Combine strawberries, kiwi, lemon juice, ginger and pectin in a large saucepot. Bring to a boil, stirring frequently. Add sugar, stirring until dissolved. Return to a rolling boil. Boil hard 1 minute, stirring constantly. Remove from heat. Skim foam if necessary. Ladle hot jam into hot jars, leaving 1/4 inch headspace. Adjust two-piece caps. Process 10 minutes in a boiling-water canner. Yield: about 6 half-pints.

1.   Get water boiling in your canner. I put my jars, lids, and rims in to sterilize while I do this.

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2.   Gather all of your ingredients. I am using liquid pectin today instead of the powdered. I am also doubling the recipe above, so there is a lot more strawberries and kiwi pictured. 🙂 If you have never used crystallized ginger, I found it in the Asian section at Publix. It really is worth putting in the jam. It comes in little disks of ginger covered in sugar. Just slice and dice them as fine as you can. One or two pieces is equal to about a Tablespoon. I have used fresh lemon, bottle lemon juice, and substituted a little fruit fresh for the lemon in the recipe. Today I happen to have fresh. Another thing to note…my strawberries are pretty ripe. This is going to cause my jam to be more soft set. If you prefer a firmer set to your jam, use fruit that it less ripe. (The olive oil happened to be in the back ground…it is not a part of this recipe.)

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3. I put the sugar and ginger in my pot first, then I chop the strawberries and kiwi up and add them on top as I go. Finally I put the liquid pectin in.IMG_20130710_112813

4. I gently stir the mixture until it starts to melt over medium high heat. Then, when the sugar is melted, before it comes to a boil I use a potato masher to crush the fruit.

IMG_20130710_1137065. After you have let it come to a rolling boil, while stirring the whole time, you take it off of the heat immediately. You should gently scoop the pink foam off of the top. Your jam is ready to put into the jars when you see more red than pink foam.

6. Use a funnel and ladle the hot jam into your hot jars. I use the bottom of my funnel as a guide for how high to go. Leave a 1/4″ head space.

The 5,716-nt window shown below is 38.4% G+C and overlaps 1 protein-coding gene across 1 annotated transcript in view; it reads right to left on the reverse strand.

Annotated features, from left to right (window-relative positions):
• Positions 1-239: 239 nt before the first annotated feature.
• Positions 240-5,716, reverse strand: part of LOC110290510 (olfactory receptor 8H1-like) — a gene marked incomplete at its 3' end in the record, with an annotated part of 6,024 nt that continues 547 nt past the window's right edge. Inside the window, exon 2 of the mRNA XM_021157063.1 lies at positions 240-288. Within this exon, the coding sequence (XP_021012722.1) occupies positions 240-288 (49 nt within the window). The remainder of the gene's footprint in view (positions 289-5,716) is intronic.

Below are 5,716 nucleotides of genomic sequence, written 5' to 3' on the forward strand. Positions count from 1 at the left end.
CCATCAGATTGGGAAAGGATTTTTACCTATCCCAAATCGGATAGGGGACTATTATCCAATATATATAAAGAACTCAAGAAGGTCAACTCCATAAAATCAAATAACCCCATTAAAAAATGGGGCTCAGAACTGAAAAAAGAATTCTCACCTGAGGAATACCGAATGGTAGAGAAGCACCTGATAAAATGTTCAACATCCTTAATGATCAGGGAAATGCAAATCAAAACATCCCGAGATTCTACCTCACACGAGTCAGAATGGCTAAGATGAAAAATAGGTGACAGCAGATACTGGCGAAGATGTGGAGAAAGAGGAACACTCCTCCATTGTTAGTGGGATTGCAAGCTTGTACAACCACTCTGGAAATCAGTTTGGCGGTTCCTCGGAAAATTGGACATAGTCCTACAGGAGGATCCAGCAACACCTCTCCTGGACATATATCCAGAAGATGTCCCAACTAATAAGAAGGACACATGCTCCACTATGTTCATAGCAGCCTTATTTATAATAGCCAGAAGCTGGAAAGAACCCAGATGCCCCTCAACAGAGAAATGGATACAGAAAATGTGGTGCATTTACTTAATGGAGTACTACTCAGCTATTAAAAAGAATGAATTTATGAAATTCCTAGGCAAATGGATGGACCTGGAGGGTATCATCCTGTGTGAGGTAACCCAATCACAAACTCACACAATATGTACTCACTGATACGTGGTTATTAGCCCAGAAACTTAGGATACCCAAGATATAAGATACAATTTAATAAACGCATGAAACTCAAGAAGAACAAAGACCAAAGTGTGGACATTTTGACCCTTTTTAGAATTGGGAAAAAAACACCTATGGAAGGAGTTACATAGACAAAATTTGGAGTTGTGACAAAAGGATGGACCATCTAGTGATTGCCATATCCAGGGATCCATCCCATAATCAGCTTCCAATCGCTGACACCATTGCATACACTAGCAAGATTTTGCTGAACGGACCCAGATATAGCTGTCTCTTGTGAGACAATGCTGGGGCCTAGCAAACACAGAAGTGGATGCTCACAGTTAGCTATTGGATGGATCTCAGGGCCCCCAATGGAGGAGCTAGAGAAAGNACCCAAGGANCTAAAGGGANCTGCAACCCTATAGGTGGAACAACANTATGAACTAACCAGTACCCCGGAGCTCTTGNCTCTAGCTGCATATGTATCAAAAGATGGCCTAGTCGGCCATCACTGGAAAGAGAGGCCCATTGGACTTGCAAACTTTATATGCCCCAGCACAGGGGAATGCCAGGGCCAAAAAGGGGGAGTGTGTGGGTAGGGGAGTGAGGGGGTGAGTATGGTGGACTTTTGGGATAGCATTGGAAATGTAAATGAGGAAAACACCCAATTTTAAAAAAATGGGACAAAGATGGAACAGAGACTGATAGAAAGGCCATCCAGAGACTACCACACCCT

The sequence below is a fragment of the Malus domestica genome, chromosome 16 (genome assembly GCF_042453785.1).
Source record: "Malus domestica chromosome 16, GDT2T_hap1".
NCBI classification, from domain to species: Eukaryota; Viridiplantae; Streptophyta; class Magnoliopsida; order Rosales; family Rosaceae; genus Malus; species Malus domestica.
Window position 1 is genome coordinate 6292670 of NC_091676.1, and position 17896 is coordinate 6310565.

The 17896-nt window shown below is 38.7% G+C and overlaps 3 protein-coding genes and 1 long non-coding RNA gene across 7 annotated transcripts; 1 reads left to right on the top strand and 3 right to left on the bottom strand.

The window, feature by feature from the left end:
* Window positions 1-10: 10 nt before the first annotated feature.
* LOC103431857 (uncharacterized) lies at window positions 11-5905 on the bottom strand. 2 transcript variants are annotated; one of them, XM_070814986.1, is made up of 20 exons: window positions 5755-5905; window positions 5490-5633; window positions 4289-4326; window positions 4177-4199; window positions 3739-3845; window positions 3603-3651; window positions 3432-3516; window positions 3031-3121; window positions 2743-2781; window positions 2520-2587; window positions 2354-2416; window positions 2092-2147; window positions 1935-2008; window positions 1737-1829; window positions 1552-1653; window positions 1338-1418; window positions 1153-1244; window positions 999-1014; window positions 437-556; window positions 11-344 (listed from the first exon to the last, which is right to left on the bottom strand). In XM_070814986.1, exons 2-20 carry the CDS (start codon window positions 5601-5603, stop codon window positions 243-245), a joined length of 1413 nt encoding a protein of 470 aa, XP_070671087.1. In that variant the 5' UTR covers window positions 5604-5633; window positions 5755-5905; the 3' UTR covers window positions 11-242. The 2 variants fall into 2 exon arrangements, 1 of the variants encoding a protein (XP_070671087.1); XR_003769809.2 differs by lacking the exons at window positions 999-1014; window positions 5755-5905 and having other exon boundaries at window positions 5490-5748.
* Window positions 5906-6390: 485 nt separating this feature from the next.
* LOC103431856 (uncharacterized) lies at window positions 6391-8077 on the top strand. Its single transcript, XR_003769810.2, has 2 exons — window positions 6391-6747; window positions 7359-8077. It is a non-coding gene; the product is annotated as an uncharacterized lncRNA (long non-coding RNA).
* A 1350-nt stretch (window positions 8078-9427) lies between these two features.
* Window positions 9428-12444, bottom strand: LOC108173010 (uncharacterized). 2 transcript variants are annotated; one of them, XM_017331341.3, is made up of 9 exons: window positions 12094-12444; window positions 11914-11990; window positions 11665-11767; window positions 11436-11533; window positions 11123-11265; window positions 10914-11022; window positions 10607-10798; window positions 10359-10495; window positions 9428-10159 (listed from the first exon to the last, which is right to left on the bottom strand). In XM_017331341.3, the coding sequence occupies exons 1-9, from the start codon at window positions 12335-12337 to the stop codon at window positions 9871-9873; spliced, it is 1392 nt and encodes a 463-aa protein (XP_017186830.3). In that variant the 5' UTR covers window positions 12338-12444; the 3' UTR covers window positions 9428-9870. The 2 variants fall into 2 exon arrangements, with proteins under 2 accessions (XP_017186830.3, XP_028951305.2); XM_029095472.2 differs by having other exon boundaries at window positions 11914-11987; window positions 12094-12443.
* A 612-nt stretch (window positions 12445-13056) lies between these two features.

7. It is very important to wipe the rims of your jars with a damp cloth before you put the lids on. It helps to seal the jars properly.

8. Carefully put the jars into your boiling water canner. Hopefully the water is boiling by now. You can’t start timing the batch until it is boiling. Since I used pint jars instead of half pints, I added 5 minutes to my processing time. (15 minutes).

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9. When the jars are ready to come out of the canner, use the tongs to set them on a folded towel to cool. Listen for them to “pop”. This means that they are sealed. 🙂

10. Let the jam cool for 12-24 hours. Remove the rings. Wipe the jars off with a damp cloth and use a sharpie to label the jam with the date and type of jam on the lid. Store them in cool dark place.

Make a rag rug out of an old sheet

Make a rag rug out of an old sheet

Here is my rag rug in progress from an old queen size sheet set that someone gave me. The elastic was shot, but the fabric is still very usable. I have had success using a mixture of scrap fabric for the rag rugs, but it is so much easier to do it when you have longer pieces. The important thing is to use what you have. 🙂
I’ve had several people ask me how to make these. They are very easy to do. You do need to have some basic crochet skills for this version though. There are other ways to go about making rag rugs if you aren’t savvy with a crochet needle.

  1. First you’ll need to cut your fabric into strips. I do mine about 2″ wide. They can be narrower if you like. You can zip through the fabric in no time if you have a rotary cutter, but if not, scissors will do the trick. They do not need to be perfect. Imperfections will not show in this project.
  2. Next you cut off the hems from the sheet. They are a little too thick to deal with while crocheting.
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  3. I fold the strips in half “hot dog” style on the ends and tie them together to join them into my fabric yarn.
  4. IMG_20130630_113656Then you begin by crocheting a chain of stitches. I have done it where I joined them into a circle and then made circular rugs. You can just keep adding rounds until you get the size rug you want. On this project I wanted more of an oval rug, so I crocheted a chain and then double crocheted stitches on to it for 2 more rows.
  5. IMG_20130630_113729In order to make the rug round out, you’ll want to add an extra double crochet stitch to each of the corners to make it turn. Every so often you might want to add another extra double crochet on the corners to keep it rounding nicely and not pucker up on itself.
  6. Tuck the stray ends of your fabric that stick out to one side of the rug. That way you’ll have a raggedy side and a smooth side to choose from.
  7. These rugs are machine washable and dry-able. I would also recommend putting down some sort of rubber grip under your rug if you have it on a smooth floor so that it doesn’t accidentally slip out from under you. I got some from where you by contact paper for drawers and shelves. It comes in a roll, but I’ve also see them as place mats.

I’d love to see your finished rag rugs if you make some!